By: Jenn Schanz
One special Sunday.
The Lincoln Marathon draws participants from all walks of life to come together in the state's Capitol.
This year, it drew Bishop James Conley, along with 300 of his church members.
Conley is asking for prayer pledges for vocations. For his 26.2 miles, he wants 26.2 minutes of prayer.
According to Spirit Catholic Radio, it's part of a national effort to bring in more priests and sisters to the Catholic Church.
Conley sees the marathon as a metaphor.
"There's sort of a spiritual dimension to running because St. Paul talks about it, running the good race, run the race well, persevere to the end, to the finish line. And life is kind of like a marathon. We've got ups and downs, and sometimes you want to give up and sometimes you want to toss it in and quit. And we want to keep our eyes on the prize."
For Conley, the race is also about showing solidarity after the recent tragedy in Boston.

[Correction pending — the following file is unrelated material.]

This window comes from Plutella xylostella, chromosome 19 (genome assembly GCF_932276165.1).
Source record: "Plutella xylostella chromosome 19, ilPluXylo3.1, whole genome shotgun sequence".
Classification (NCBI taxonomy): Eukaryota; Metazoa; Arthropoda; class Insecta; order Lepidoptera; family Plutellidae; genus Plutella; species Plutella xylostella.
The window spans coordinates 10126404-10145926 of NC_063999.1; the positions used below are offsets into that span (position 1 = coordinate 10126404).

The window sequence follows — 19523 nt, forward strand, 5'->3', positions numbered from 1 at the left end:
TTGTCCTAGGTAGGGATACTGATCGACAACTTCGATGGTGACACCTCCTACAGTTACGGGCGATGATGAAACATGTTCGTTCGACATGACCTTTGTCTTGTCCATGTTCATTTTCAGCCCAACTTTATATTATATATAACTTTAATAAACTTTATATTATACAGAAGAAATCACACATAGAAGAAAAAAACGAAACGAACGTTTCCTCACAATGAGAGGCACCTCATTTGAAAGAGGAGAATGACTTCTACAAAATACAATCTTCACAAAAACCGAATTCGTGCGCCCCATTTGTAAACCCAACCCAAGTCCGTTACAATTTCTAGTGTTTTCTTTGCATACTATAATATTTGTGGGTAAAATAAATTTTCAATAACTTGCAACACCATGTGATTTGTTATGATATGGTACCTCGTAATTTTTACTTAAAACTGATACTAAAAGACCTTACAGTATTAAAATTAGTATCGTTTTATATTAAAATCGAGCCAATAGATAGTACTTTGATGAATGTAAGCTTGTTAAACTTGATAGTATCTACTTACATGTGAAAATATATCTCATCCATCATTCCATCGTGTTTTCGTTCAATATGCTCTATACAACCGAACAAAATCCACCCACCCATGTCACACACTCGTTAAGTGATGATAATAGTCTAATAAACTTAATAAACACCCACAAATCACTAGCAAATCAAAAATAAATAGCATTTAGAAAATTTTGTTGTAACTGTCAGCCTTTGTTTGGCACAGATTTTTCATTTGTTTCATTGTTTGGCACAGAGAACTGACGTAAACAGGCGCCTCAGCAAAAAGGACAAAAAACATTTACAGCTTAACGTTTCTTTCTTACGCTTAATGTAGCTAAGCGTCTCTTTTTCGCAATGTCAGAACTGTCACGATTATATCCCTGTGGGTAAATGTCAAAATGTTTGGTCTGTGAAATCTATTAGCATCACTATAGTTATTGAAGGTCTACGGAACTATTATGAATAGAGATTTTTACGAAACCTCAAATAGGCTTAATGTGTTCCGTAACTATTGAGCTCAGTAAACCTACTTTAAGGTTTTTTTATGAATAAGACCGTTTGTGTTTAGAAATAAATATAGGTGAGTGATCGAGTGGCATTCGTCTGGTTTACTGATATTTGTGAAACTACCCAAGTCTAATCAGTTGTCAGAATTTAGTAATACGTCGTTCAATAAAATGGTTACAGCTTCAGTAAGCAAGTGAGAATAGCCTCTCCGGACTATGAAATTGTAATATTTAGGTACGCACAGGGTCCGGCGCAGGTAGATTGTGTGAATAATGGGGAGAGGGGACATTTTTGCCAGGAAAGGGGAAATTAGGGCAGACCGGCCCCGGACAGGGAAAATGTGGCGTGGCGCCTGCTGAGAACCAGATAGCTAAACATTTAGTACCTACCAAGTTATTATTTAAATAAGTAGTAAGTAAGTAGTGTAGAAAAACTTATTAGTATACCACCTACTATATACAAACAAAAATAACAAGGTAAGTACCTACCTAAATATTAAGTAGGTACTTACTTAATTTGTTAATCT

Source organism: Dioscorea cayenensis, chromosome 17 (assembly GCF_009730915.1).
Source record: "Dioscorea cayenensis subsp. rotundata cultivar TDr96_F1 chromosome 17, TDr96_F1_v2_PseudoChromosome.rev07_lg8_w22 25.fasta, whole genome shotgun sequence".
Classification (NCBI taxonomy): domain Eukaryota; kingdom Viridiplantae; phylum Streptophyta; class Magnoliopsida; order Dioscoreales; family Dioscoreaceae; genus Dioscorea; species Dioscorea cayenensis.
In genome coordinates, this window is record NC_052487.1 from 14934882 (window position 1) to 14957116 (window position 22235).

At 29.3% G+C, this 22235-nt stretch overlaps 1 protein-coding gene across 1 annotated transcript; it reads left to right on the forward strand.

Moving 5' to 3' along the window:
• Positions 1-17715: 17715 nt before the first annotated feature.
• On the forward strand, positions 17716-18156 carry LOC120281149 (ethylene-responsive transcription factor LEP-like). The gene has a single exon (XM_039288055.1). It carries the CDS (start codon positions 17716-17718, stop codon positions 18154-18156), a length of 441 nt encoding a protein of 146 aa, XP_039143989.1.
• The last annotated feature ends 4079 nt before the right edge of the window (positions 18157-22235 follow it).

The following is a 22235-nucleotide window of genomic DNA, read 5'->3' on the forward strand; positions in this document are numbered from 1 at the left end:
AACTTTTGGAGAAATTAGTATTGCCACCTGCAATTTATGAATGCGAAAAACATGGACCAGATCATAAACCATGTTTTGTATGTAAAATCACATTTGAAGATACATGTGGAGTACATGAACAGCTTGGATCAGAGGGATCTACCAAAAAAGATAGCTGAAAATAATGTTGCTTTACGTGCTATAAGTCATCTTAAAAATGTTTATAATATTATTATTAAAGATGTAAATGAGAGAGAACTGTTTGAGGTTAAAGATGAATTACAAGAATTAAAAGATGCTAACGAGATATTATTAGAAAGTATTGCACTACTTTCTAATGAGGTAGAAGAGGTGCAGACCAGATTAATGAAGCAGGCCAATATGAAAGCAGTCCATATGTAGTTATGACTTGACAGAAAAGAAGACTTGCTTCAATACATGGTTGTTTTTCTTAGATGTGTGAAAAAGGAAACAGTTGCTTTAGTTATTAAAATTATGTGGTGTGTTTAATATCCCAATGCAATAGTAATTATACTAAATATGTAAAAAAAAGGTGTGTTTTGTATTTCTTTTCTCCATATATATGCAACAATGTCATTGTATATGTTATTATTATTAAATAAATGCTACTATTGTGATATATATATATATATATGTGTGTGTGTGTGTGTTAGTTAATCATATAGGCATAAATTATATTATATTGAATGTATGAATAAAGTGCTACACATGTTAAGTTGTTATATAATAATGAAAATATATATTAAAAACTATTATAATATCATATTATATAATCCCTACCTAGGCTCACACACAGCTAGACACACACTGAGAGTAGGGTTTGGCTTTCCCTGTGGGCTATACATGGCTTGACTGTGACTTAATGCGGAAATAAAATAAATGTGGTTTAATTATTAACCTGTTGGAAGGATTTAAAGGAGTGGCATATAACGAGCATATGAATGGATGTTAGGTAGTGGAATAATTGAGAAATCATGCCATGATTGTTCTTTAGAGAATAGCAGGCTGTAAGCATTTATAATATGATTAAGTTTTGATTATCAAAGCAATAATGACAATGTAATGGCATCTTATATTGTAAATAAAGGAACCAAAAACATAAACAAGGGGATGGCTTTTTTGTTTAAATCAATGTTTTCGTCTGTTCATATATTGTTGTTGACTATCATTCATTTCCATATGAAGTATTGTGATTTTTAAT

"If we allow this evil and that's what it was, tremendous evil, to prevent us from coming together at these wonderful occasions, we can't let that happen. So that's why I think it's even more important that we're out here today, just 3 weeks or so after the Boston tragedy to say no were not going to stop doing these things, this is part of what we are."
Governor Dave Heineman, who introduced the marathon, agrees.
"This is a terrific day for our city and our state and it's an opportunity for us to show our support for our friends and fellow Americans who were part of the Boston Marathon to show hey, we're with you, we're still thinking of you."
Whether it was the moment of silence held for Boston prior to the start gun, the countless volunteers, or Bishop Conley's prayer pledges, Lincoln's Marathon seemed to be all about solidarity.